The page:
What I got up to on lockdown. Yayo talks to the man with a plan Geoff Chapman.

What I got up to on lockdown. Yayo talks to the man with a plan Geoff Chapman.

Geoff Chapman is a passionate tattooist and just loves Yayo products. He’s been busy during lockdown and can’t wait to get back to tattooing. Yayo sent out roving reporter Matt Haddon-Reichardt to have a (virtual) chat with Geoff and get the lowdown on his lockdown antics.




“I first discovered Yayo from a post put up by Andy Murphy. I had been looking into some aftercare products to stock in my shop and liked the idea of the all natural ingredients. Don’t get me wrong I’m not vegan or anything, but totally get the benefits of the natural ingredients. I started off by sending a message to Andy who then got me in contact with the boss man himself Mr Kirk Diggler. I ordered some of all the products to try them and quickly had a few favourites.”



 Like many in the Yayo camp Geoff has found the brands range of products, have really elevated his tattooing.

 “The Green was my favourite; smells clean and clinical. And I also like the Prime; I found them all to be very easily applied and fantastic at healing the tattoo. I am a massive fan of the Guard and I have had amazing results and use it on all my clients. I’m a sponsored artist from very early on in Yayo's journey and wouldn't use any other products.”


 "Don’t get me wrong I’m not vegan or anything, but totally get the benefits of the natural ingredients."

Geoff has been in the trade for well over a decade and is still as passionate as ever.

“I've had my own studio for 16 years now. I had thought about it a long time before that but never really done anything about it. I used to work security, behind the cameras, so especially on nightshift I had plenty of spare time which I always used to draw. Other staff members always said did I ever think of tattooing; but again brushed it off. I’ve always been drawing; all through school I always had a pencil handy. I even drew all over the back of my GCSE maths paper. Let’s just say that didn't go down to well!”



“Anyway after I left security went on to driving lorries for a scaffolding firm and there was a lot of time waiting on cranes; so out comes the sharpies. Let's say my high viz and hard hat were not so plain so again when I was chatting to people out came the conversation about tattooing.  I was approached by one of the lads who said he tattooed a bit on the side and that he could help put me in contact with a few lads in the industry. After talking to a few other guys and breaking the golden rule of buying a machine and supplies, I tried my hand at it. I know this is frowned on a lot but hey, that’s how it went. I quickly got a load of mates asking me to do this and that and before long I was doing more tattooing than driving; so something had to give. So I borrowed some money and signed for a lease on a small property in town. I’ve since moved closer to the town center but have been in town 16 years."


Geoff has tried to keep positive and busy during lockdown. Like the rest of the industry he is keen to get back to work but in the mean time he has been doing his bit for charity.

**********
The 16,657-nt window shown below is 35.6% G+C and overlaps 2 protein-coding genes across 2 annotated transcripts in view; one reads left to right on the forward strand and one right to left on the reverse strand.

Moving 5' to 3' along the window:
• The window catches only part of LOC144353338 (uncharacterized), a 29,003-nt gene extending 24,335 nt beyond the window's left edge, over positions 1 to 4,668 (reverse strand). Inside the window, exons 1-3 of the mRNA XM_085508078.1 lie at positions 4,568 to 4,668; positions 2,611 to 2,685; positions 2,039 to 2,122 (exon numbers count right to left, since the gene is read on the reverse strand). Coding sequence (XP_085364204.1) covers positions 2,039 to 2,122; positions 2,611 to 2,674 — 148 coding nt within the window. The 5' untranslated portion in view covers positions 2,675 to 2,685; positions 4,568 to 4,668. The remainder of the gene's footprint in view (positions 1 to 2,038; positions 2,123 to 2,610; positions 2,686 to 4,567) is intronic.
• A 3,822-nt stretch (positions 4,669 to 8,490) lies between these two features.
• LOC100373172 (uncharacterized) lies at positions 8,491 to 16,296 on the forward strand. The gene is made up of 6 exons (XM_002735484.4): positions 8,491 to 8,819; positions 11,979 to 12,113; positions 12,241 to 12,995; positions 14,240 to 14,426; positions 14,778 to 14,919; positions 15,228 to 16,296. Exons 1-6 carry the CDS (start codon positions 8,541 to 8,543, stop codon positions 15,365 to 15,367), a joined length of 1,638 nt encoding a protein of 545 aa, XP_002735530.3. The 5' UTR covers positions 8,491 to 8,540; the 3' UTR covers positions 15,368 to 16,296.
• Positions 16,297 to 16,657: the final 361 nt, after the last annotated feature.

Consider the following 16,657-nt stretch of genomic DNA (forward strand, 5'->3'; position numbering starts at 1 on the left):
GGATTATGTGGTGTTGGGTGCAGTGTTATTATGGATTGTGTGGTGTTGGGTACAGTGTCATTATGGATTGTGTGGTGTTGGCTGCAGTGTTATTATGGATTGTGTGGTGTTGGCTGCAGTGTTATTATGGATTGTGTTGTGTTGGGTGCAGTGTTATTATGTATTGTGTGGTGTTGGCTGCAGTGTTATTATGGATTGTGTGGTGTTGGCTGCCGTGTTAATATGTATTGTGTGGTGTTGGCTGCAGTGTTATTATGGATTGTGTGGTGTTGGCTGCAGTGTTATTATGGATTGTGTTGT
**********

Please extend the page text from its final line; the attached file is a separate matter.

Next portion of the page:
“Up until the lockdown tattooing was my full time employment. I don't think anybody saw this coming as bad as it did. Personally I think the hoops we have to jump through with environmental health services puts us right up there with some of the safest and cleanest industries. I can't understand why we've been left to the end before we can open again. Anyway this is the longest I've been out of work my entire life, so during lockdown I've been volunteering with The Volunteer Bikers Group, Northern Ireland. My wife works for the NHS on the front line and was getting a delivery of PPE and well it arrived by bike. I was intrigued so I contacted some of the volunteers. I went through all the relevant screening and started doing deliveries for them: it could be anything from perceptions, to PPE and delivered anywhere. But that's whats kept me busy; well that and trying to get the shop ready to open again."


 "Onwards and upwards! As Bear Grills says: adapt, improvise and overcome."



Tattooing move from the back street to the high street has made many old school inkers regret the decline of the good old days. Geoff feels that tattooing's popularity is what will save it from a Covid induced crisis.

"Tattooing is very mainstream now and it has certainly moved on from the underground. It was always seen as bikers thing and convicts getting ink but I've tattooed everyone: doctors, solicitors, police offers; the list goes on. I don't think its going anywhere soon, yes the pandemic will certainly change things and change how we operate but I don't think it will stop us. Onwards and upwards! As Bear Grills says: adapt, improvise and overcome."


One thing that Geoff doesn't think will be making a return anytime soon, is the popularity of flash designs. 


"To be honest I was never a fan of the flash."


"To be honest I was never a fan of the flash. I have no flash up in my shop at all and never have. I'd rather people came to me with a rough idea of what they want and let me put something together for them. That way it keeps each day different and I find if you've flash up then you end up doing the same thing over and over. Don't get wrong there's nothing wrong with keeping it traditional, it is what a good majority like, its just not form me."



A final thought from the author: "Its been really cool to catch up with the Yayo tribe and find out what they have been getting up to on lockdown. Its humbling to talk to artists like Geoff who are giving something back to their communities. Until studios reopen, there will be more tales from lockdown city. Keep strong and stick with the family."

Yayo, be part of the family!



 Words by Matt Haddon-Reichardt
Images Geoff Reynolds
 Yayo and NHS England